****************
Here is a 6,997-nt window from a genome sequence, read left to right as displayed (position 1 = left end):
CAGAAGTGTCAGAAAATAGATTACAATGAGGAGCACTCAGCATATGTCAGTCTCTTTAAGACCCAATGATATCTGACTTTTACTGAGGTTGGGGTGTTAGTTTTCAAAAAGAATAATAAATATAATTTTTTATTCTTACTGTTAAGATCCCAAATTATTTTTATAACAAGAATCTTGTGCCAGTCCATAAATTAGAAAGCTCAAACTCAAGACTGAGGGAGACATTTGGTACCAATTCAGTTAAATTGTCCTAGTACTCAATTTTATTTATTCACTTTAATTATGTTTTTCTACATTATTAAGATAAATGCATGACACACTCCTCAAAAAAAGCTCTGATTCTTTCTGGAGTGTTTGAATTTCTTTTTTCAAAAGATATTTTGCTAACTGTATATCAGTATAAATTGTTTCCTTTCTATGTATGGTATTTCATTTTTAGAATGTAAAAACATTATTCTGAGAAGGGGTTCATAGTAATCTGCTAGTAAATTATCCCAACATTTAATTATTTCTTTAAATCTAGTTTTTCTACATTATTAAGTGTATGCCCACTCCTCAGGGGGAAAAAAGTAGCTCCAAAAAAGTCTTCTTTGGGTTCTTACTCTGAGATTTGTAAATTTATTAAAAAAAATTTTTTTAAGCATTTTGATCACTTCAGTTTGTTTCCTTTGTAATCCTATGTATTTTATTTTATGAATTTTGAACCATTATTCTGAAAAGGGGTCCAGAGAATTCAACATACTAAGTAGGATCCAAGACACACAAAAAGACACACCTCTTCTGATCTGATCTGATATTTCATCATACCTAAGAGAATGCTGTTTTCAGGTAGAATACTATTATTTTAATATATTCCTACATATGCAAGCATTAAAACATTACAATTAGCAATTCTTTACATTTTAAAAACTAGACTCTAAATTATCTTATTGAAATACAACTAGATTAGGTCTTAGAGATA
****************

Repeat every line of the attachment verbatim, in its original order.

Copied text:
Here is a 6,997-nt window from a genome sequence, read left to right as displayed (position 1 = left end):
CAGAAGTGTCAGAAAATAGATTACAATGAGGAGCACTCAGCATATGTCAGTCTCTTTAAGACCCAATGATATCTGACTTTTACTGAGGTTGGGGTGTTAGTTTTCAAAAAGAATAATAAATATAATTTTTTATTCTTACTGTTAAGATCCCAAATTATTTTTATAACAAGAATCTTGTGCCAGTCCATAAATTAGAAAGCTCAAACTCAAGACTGAGGGAGACATTTGGTACCAATTCAGTTAAATTGTCCTAGTACTCAATTTTATTTATTCACTTTAATTATGTTTTTCTACATTATTAAGATAAATGCATGACACACTCCTCAAAAAAAGCTCTGATTCTTTCTGGAGTGTTTGAATTTCTTTTTTCAAAAGATATTTTGCTAACTGTATATCAGTATAAATTGTTTCCTTTCTATGTATGGTATTTCATTTTTAGAATGTAAAAACATTATTCTGAGAAGGGGTTCATAGTAATCTGCTAGTAAATTATCCCAACATTTAATTATTTCTTTAAATCTAGTTTTTCTACATTATTAAGTGTATGCCCACTCCTCAGGGGGAAAAAAGTAGCTCCAAAAAAGTCTTCTTTGGGTTCTTACTCTGAGATTTGTAAATTTATTAAAAAAAATTTTTTTAAGCATTTTGATCACTTCAGTTTGTTTCCTTTGTAATCCTATGTATTTTATTTTATGAATTTTGAACCATTATTCTGAAAAGGGGTCCAGAGAATTCAACATACTAAGTAGGATCCAAGACACACAAAAAGACACACCTCTTCTGATCTGATCTGATATTTCATCATACCTAAGAGAATGCTGTTTTCAGGTAGAATACTATTATTTTAATATATTCCTACATATGCAAGCATTAAAACATTACAATTAGCAATTCTTTACATTTTAAAAACTAGACTCTAAATTATCTTATTGAAATACAACTAGATTAGGTCTTAGAGATA